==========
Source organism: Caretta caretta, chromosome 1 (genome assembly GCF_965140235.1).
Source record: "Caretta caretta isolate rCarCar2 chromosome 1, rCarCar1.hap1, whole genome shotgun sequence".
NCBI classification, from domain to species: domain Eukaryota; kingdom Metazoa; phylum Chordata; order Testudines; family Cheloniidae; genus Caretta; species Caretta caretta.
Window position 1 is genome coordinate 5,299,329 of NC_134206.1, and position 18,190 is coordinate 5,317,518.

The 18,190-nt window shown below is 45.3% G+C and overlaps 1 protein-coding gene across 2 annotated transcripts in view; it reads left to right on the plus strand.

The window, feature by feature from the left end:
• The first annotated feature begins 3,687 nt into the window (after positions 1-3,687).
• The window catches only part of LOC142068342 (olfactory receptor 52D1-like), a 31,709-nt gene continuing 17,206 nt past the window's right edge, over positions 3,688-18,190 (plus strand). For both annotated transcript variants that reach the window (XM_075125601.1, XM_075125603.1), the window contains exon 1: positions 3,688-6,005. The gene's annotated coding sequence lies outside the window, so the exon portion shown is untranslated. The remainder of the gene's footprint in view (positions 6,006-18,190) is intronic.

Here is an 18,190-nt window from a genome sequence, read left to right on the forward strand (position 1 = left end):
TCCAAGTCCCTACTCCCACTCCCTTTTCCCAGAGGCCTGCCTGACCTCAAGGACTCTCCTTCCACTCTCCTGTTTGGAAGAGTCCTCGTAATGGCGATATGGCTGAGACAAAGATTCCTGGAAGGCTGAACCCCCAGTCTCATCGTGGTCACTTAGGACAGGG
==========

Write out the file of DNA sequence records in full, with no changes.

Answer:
Source organism: Caretta caretta, chromosome 1 (genome assembly GCF_965140235.1).
Source record: "Caretta caretta isolate rCarCar2 chromosome 1, rCarCar1.hap1, whole genome shotgun sequence".
NCBI classification, from domain to species: domain Eukaryota; kingdom Metazoa; phylum Chordata; order Testudines; family Cheloniidae; genus Caretta; species Caretta caretta.
Window position 1 is genome coordinate 5,299,329 of NC_134206.1, and position 18,190 is coordinate 5,317,518.

The 18,190-nt window shown below is 45.3% G+C and overlaps 1 protein-coding gene across 2 annotated transcripts in view; it reads left to right on the plus strand.

The window, feature by feature from the left end:
• The first annotated feature begins 3,687 nt into the window (after positions 1-3,687).
• The window catches only part of LOC142068342 (olfactory receptor 52D1-like), a 31,709-nt gene continuing 17,206 nt past the window's right edge, over positions 3,688-18,190 (plus strand). For both annotated transcript variants that reach the window (XM_075125601.1, XM_075125603.1), the window contains exon 1: positions 3,688-6,005. The gene's annotated coding sequence lies outside the window, so the exon portion shown is untranslated. The remainder of the gene's footprint in view (positions 6,006-18,190) is intronic.

Here is an 18,190-nt window from a genome sequence, read left to right on the forward strand (position 1 = left end):
TCCAAGTCCCTACTCCCACTCCCTTTTCCCAGAGGCCTGCCTGACCTCAAGGACTCTCCTTCCACTCTCCTGTTTGGAAGAGTCCTCGTAATGGCGATATGGCTGAGACAAAGATTCCTGGAAGGCTGAACCCCCAGTCTCATCGTGGTCACTTAGGACAGGG